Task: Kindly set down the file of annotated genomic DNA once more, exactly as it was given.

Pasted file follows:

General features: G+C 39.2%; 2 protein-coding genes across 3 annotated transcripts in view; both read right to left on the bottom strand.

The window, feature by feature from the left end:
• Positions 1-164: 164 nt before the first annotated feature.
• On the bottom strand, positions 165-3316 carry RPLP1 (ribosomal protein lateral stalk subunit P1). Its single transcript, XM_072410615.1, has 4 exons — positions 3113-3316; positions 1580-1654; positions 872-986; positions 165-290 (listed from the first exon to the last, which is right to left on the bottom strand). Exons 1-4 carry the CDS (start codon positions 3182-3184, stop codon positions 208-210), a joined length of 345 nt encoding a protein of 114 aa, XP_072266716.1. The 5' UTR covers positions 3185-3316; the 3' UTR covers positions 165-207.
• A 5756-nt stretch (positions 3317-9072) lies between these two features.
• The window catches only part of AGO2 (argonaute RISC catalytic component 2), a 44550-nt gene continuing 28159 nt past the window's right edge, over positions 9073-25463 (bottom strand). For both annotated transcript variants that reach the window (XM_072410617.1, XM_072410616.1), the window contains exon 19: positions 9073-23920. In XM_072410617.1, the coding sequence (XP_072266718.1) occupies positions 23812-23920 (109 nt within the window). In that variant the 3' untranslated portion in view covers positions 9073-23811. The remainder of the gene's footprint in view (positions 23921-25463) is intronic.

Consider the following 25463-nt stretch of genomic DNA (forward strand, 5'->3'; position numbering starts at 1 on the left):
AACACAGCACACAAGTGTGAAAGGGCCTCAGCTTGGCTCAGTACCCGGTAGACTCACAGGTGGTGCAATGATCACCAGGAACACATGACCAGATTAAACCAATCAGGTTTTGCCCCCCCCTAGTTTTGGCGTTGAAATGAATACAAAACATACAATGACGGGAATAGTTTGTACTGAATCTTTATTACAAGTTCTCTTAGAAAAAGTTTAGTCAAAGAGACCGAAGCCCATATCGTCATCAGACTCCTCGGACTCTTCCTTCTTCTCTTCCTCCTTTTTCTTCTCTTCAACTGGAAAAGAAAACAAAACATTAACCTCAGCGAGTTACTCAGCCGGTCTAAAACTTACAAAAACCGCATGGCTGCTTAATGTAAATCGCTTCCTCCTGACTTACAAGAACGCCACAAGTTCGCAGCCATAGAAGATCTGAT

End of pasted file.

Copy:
General features: G+C 39.2%; 2 protein-coding genes across 3 annotated transcripts in view; both read right to left on the bottom strand.

The window, feature by feature from the left end:
• Positions 1-164: 164 nt before the first annotated feature.
• On the bottom strand, positions 165-3316 carry RPLP1 (ribosomal protein lateral stalk subunit P1). Its single transcript, XM_072410615.1, has 4 exons — positions 3113-3316; positions 1580-1654; positions 872-986; positions 165-290 (listed from the first exon to the last, which is right to left on the bottom strand). Exons 1-4 carry the CDS (start codon positions 3182-3184, stop codon positions 208-210), a joined length of 345 nt encoding a protein of 114 aa, XP_072266716.1. The 5' UTR covers positions 3185-3316; the 3' UTR covers positions 165-207.
• A 5756-nt stretch (positions 3317-9072) lies between these two features.
• The window catches only part of AGO2 (argonaute RISC catalytic component 2), a 44550-nt gene continuing 28159 nt past the window's right edge, over positions 9073-25463 (bottom strand). For both annotated transcript variants that reach the window (XM_072410617.1, XM_072410616.1), the window contains exon 19: positions 9073-23920. In XM_072410617.1, the coding sequence (XP_072266718.1) occupies positions 23812-23920 (109 nt within the window). In that variant the 3' untranslated portion in view covers positions 9073-23811. The remainder of the gene's footprint in view (positions 23921-25463) is intronic.

Consider the following 25463-nt stretch of genomic DNA (forward strand, 5'->3'; position numbering starts at 1 on the left):
AACACAGCACACAAGTGTGAAAGGGCCTCAGCTTGGCTCAGTACCCGGTAGACTCACAGGTGGTGCAATGATCACCAGGAACACATGACCAGATTAAACCAATCAGGTTTTGCCCCCCCCTAGTTTTGGCGTTGAAATGAATACAAAACATACAATGACGGGAATAGTTTGTACTGAATCTTTATTACAAGTTCTCTTAGAAAAAGTTTAGTCAAAGAGACCGAAGCCCATATCGTCATCAGACTCCTCGGACTCTTCCTTCTTCTCTTCCTCCTTTTTCTTCTCTTCAACTGGAAAAGAAAACAAAACATTAACCTCAGCGAGTTACTCAGCCGGTCTAAAACTTACAAAAACCGCATGGCTGCTTAATGTAAATCGCTTCCTCCTGACTTACAAGAACGCCACAAGTTCGCAGCCATAGAAGATCTGAT